2020 Certification Rule
In April 2019, the Trump Administration issued the Executive Order on Promoting Energy Infrastructure and Economic Growth (“EO 13868”). The Order stated that “[o]utdated Federal guidance and regulations regarding section 401 […] are causing confusion and uncertainty and are hindering the development of energy infrastructure.” It directed the Environmental Protection Agency (“EPA”) to revise the regulations implementing section 401 within 120 days. The regulations in place at the time had been originally adopted in 1971, a year before the 1972 amendments that made the CWA what it is today.
In response to EO 13868, EPA adopted a final rule in July 2020 that modified how section 401 was carried out. The new regulation made several key changes. First, the 2020 Rule formally established what is considered a “reasonable period of time.” Certifying authorities must determine the reasonable period of time to act on a certification request based on the complexity of the proposed project, the nature of the proposed discharge, and the potential need for additional study of water quality effects from the discharge. 40 C.F.R. § 121.16(c). While a reasonable period of time will be determined on a case-by-case basis, the amount of time will not exceed one year. 40 C.F.R. § 121.16(a).
The 2020 Rule also limits the scope of a certification decision to specific discharges from a proposed activity. Previously, certifying states and tribes could consider the water quality effects of the proposed activity as a whole. In PUD No. 1 of Jefferson Cty. v. Washington Dept. of Ecology, 511 U.S. 700 (1994), the Supreme Court concluded that a state had acted appropriately under section 401 when it granted a certification request with a condition that the project would maintain specific minimum stream flows in order to protect salmon and steelhead runs. The plaintiffs filed suit, arguing that the condition to maintain minimum stream flows was directed at the project itself, not the specific discharges associated with the project, and was therefore beyond the scope of what the state could require under section 401. The Supreme Court disagreed, citing the regulations for section 401 that were in place at the time which required certifying states and tribes to find that “there is a reasonable assurance that the activity will be conducted in a manner which will not violate applicable water quality standards.” Therefore, under section 401 states and tribes had the authority to grant certification with conditions that applied to the whole project instead of just the discharges that would occur as a result of the project. The 2020 Rule reversed this, limiting conditions to just specific discharges.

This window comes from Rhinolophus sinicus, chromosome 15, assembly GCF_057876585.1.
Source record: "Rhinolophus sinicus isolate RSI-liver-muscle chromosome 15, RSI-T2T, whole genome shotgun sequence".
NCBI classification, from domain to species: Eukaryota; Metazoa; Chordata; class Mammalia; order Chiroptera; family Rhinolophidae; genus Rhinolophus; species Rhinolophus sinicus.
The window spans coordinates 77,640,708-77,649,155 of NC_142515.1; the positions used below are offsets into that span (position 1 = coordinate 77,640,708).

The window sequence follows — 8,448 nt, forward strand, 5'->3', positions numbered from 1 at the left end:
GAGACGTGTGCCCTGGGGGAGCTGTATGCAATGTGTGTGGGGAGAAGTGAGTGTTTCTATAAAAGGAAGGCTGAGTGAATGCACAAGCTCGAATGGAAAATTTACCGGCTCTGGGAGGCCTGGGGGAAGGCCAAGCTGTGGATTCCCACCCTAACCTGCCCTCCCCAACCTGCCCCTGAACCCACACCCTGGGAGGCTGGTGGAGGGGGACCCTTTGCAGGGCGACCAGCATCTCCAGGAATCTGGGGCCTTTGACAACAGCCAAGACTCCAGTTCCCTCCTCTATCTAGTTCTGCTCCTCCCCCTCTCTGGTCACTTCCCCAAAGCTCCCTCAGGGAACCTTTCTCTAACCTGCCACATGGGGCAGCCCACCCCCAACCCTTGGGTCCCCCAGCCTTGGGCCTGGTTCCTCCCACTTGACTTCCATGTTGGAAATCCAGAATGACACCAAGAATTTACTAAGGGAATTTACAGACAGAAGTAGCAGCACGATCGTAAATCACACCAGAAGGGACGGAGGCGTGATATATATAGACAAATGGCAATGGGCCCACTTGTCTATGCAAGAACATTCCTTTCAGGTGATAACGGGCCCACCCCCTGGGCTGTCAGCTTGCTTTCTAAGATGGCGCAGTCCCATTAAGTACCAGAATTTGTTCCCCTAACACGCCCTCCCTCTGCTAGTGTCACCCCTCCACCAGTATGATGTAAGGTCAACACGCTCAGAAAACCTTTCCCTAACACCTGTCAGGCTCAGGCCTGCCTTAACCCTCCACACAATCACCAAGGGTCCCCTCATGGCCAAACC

Finally, the 2020 Rule restricts the conditions that states and tribes may impose by limiting them to point source discharges into waters protected by the CWA, and no longer allowing conditions for nonpoint source discharges. Under the CWA, discharges of pollutants into protected waters are divided into two categories, point source and nonpoint source. A point source is defined as “any discernible, confined and discrete conveyance,” such as a pipe, ditch, or tunnel. 33 U.S.C. § 1362(14). A nonpoint source is any discharge that does not come from a point source, such as agricultural runoff or sediment from eroding streambanks. By limiting the conditions that certifying states and tribes can impose only to point source discharges into federally protected waters, the 2020 Rule restricted the ability of states and tribes to consider issues related to water protected under non-federal law.